Book Funnel: Easily get your books to readers


Book Funnel: Get Sharing

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Book Funnel is something I’ve been using for a while now, and whenever I discover a new tool that I feel offers value for money or some indispensable service, I feel compelled to share it with people. I’m not making any money for promoting the service, and am doing so purely as a recommendation. So what is Book Funnel?

Book Funnel is an online platform that costs a small subscription fee, but allows you to upload your ebooks and easily share with them with your readers via a web link. The beauty of the service is that the link will take the user to a page with multiple options for how they would like to download the books – mobi, epub, pdf. It automates the process of getting the book onto the reader’s devices and also deals with any technical support that might arise. Basically, it allows you to offer freebies and advanced reader copies easily and in a manner that allows you to just post the link and forget about it. Want to offer one of your books free to all platforms for 24 hours? Then stick it on Book Funnel and share the link all over Social Media (Amazon KDP Select is generally fine with marketing efforts so don’t worry about exclusivity, although don’t quote me on it).

Here is what a reader encounters when they follow your link (you can test it yourself on the website via a sample).

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And from there, the user picks the option most suited to them and follows the simple wizard that will get the book onto their devices. I’ve said before that giving away free books is a must for new authors as the number one priority in the early stages is discoverability. The beauty of Book Funnel is that its built on a pay scale. If you only have a few dozen downloads each month then the cost is nominal. I would also recommend it to established authors too, as it is indispensable in conjunction with a newsletter. Give subscribers free books for signing up, and use Book Funnel to offer them a flawless and professional service.

Anyway, you can check out the service in full, here: http://bookfunnel.com/


Tools to write with…


Tools to write with…

grammar_o_892749I am not a classically trained writer, and I never finished University. If you want a teacher to tell you about the finer intricacies of grammar and style, I am not your man. Without sounding arrogant, however, I will state that I am a successful ‘popular’ author and that I make a good living selling books. Many of my ‘classically’ trained contemporaries do not.

My training came through the experience of jumping right in the deep end. My first novel, The Final Winter, succeeded because of its story. As an avid horror fan, I was able to create a plot that other horror fans enjoyed. Technically, though, it was a bit shoddy. I’ve since rewritten The Final Winter, and it is a better book today than it was then. The reason being that I am a better writer. I’ve learned from experience, feedback, and reviews. I’ve fixed some of my flaws and gotten better at putting forward my strengths. That doesn’t mean there are not things I still struggle with though.

Below are a few examples of the intricacies of writing that took me a long time to find peace with. These are all now a part of my established style, and not necessarily the most correct ways of doing things, but I have learned that a writer only needs to be consistent. Find your way of doing things and then stick to it. Readers won’t care as long as you do it your way.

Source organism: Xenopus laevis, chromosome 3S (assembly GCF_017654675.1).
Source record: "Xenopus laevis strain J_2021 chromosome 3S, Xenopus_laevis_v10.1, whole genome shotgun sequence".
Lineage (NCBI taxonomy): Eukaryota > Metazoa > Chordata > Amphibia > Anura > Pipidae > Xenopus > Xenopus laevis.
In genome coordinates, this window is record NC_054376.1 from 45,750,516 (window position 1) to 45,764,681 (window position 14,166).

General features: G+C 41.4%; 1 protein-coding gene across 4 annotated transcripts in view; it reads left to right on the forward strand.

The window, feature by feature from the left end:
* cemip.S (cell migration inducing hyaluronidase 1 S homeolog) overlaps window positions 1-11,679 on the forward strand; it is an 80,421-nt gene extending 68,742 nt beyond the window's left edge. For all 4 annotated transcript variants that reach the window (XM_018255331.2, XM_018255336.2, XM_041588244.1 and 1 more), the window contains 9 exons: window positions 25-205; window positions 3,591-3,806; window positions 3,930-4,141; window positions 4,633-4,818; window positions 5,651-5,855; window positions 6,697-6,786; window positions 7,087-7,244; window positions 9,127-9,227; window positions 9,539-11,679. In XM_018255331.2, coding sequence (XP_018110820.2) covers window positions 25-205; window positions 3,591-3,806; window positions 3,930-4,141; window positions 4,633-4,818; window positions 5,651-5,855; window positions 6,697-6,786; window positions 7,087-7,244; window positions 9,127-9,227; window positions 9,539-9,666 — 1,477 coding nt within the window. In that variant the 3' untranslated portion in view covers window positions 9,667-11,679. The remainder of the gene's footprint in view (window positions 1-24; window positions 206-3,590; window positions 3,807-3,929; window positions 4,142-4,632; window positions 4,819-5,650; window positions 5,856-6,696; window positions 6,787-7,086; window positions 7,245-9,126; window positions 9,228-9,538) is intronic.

So without further ado, here are a few tools to write with…

Continue Reading →

Scrivener: 10 reasons it’s better than Word


Scrivener – a comparison to Word, and why it’s better.

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Hi everyone. Throughout 2016 I plan on doing semi-regular blog posts about self-publishing. I will post about the tools I use and the methods I employ. The first topic I wanted to cover is Scrivener, because if you are or want to be a writer, you really should be using Scrivener.

Word is what most people are used to–it’s been around a long time–but aside from it being very set in its ways and not updated all that often, it is expensive and more feature rich than many of us need it to be. Scrivener however is regularly updated, cheap to buy, and most importantly — IT IS DESIGNED SPECIFICALLY FOR WRITERS.

That’s right, there is a word processor out there that is specifically designed for people who want to write books. Whereas Word is a one-size-fits all application that has become bloated over time, Scrivener is streamlined to provide the exact features that writers need. Whilst I still use Word for the odd task, I use Scrivener exclusively for my novel writing, and have done for some time now. Below are some of the reasons you should consider grabbing a copy of Scrivener for yourself. Links to purchase at the bottom of the page.

  1. Backups – I wrote a short story in Word last week and lost the entire thing by overwriting another document by accident. I have no idea what happened, or even how it happened, but I do know that Word offered absolutely no way to get it back. It was an entire day wasted. This would not have happened with Scrivener because Scrivener backs your shit up to the eyeballs. Every project I have started in Scrivener has its own automatically-generated folder which is teeming with previous file histories. With Scrivener, not only can I retrieve lost work, I can also access old versions of the same file. Handy for rolling back changes that didn’t work out.
  2. Make notes as you write – What I find VERY useful is that I can make notes that are attached to each separate chapter as I write. Ever been writing a scene and had a thought, or realised that something in the earlier chapters doesn’t make sense? With Scrivener you can jot down notes in the sidebar that you can go over later. This is so useful when writing draft 2 as you will have a bunch notes to remind you of what needs fixing as you go through the chapters again.Untitled